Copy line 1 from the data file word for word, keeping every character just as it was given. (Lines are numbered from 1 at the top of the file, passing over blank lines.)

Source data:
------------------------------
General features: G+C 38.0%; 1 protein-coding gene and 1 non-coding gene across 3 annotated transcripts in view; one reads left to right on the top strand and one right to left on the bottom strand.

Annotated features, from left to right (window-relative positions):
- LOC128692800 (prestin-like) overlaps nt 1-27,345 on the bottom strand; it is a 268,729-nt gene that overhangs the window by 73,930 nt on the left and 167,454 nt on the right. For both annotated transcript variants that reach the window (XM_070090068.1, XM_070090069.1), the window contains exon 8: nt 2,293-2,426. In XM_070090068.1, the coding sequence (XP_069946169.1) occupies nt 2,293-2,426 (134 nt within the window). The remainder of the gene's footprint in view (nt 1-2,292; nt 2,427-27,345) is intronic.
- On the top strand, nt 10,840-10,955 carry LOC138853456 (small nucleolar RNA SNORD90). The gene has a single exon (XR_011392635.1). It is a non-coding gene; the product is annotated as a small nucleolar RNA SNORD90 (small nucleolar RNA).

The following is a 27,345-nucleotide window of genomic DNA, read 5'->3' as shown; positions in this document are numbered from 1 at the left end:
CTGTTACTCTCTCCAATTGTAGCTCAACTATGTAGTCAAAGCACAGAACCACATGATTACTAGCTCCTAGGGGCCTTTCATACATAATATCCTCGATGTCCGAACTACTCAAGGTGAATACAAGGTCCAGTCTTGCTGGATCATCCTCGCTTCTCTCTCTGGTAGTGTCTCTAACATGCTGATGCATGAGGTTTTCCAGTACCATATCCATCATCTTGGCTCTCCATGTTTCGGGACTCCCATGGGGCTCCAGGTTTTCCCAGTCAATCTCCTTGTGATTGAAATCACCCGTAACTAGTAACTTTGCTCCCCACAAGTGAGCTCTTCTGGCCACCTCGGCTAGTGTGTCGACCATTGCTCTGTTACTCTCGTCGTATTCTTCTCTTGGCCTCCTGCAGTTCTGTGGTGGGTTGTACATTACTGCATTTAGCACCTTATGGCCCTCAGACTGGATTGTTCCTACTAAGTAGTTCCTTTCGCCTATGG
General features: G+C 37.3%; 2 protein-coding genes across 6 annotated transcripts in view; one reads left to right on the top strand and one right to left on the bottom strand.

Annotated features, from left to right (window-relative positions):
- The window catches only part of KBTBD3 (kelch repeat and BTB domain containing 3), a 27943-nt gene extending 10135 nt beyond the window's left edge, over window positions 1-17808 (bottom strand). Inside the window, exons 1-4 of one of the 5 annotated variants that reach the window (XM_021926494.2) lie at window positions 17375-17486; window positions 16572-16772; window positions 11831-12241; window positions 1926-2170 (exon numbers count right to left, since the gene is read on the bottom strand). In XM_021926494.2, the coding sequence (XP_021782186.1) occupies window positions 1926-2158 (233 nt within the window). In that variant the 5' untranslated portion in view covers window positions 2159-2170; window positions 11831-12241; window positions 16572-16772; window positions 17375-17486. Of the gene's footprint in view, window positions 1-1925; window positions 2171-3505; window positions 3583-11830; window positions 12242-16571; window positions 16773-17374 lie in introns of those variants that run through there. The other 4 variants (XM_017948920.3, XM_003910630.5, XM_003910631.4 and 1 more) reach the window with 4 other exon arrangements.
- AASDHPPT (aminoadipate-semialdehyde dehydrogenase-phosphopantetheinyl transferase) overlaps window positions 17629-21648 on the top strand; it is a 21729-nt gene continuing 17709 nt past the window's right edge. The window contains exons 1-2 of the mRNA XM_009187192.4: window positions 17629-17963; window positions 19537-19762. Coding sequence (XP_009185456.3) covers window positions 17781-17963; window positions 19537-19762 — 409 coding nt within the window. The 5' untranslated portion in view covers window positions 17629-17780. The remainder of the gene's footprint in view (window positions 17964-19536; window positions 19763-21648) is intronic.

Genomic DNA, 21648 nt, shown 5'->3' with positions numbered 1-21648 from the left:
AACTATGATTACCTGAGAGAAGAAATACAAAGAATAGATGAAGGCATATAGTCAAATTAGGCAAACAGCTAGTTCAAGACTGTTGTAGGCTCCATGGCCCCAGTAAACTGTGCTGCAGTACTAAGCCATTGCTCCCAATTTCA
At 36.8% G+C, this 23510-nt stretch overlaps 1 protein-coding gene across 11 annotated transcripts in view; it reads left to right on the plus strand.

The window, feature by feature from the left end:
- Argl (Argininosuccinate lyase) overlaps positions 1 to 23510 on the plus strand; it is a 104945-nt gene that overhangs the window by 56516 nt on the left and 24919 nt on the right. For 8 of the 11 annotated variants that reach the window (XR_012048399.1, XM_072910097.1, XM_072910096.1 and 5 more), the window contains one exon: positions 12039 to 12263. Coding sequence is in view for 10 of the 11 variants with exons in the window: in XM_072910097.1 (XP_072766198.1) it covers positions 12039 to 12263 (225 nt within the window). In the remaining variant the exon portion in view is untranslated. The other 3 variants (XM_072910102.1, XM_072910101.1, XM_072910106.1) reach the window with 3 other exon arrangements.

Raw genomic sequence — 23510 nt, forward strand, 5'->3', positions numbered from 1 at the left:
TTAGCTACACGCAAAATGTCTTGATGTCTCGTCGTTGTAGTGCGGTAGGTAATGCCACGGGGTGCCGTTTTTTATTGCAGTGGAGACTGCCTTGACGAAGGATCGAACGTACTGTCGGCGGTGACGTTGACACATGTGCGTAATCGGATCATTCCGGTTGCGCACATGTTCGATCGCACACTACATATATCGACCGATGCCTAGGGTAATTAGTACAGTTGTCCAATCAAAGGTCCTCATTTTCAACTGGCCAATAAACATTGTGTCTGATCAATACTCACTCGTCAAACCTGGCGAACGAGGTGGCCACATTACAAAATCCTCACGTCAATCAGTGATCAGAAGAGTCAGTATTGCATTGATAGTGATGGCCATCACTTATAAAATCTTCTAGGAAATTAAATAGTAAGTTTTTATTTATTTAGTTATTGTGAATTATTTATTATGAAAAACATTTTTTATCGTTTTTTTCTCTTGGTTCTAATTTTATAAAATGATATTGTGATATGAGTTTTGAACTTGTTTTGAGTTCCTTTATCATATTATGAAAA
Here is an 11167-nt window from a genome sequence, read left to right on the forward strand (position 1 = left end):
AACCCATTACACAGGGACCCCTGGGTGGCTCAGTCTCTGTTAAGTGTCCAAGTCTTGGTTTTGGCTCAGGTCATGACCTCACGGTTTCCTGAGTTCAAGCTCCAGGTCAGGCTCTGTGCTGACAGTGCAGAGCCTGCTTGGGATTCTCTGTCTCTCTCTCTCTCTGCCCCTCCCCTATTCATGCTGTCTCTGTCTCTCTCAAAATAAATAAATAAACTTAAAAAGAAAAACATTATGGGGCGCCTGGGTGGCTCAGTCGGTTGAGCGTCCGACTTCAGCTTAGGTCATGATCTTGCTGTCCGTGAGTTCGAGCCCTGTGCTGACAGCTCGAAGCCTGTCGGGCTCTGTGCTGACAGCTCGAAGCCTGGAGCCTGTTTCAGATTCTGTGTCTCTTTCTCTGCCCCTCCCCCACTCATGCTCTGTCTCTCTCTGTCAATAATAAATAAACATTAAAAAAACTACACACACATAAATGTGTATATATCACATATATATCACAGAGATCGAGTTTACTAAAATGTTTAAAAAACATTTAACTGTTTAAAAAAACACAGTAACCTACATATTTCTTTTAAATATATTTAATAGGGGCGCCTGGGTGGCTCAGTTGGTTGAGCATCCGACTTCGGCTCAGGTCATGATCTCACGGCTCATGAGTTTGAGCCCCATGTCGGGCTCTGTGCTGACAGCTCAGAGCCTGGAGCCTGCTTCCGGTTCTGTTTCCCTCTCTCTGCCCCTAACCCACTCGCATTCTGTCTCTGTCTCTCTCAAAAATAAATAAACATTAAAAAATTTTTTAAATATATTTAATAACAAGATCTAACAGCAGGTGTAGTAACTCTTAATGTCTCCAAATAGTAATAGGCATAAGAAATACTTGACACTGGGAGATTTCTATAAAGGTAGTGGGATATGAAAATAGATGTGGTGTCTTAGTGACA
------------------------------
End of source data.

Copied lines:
General features: G+C 38.0%; 1 protein-coding gene and 1 non-coding gene across 3 annotated transcripts in view; one reads left to right on the top strand and one right to left on the bottom strand.